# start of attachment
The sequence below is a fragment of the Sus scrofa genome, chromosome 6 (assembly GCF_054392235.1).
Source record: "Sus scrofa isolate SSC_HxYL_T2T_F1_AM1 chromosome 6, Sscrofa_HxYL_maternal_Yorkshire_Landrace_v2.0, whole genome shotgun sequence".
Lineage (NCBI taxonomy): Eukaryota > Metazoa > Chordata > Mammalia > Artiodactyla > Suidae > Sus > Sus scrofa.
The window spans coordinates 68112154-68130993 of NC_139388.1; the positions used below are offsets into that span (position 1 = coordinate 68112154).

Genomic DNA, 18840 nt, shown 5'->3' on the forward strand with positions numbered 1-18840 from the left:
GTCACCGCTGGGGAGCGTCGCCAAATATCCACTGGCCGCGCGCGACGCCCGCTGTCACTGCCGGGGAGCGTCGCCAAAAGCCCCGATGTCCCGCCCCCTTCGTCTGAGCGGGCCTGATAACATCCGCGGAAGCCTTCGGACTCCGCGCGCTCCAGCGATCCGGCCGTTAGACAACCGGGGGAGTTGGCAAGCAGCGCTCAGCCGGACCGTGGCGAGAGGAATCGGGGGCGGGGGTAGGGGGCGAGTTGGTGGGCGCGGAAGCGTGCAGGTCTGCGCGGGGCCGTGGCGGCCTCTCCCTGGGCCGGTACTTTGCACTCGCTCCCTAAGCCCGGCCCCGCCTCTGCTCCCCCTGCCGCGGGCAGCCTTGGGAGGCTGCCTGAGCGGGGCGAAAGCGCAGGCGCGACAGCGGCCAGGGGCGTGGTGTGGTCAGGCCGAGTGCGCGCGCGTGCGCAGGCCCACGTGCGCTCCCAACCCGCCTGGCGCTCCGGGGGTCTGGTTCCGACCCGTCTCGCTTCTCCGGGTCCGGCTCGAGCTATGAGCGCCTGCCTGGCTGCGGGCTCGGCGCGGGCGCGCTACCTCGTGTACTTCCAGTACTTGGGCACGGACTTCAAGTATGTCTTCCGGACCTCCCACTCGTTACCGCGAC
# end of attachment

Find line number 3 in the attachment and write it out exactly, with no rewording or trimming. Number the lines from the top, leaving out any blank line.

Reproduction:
Lineage (NCBI taxonomy): Eukaryota > Metazoa > Chordata > Mammalia > Artiodactyla > Suidae > Sus > Sus scrofa.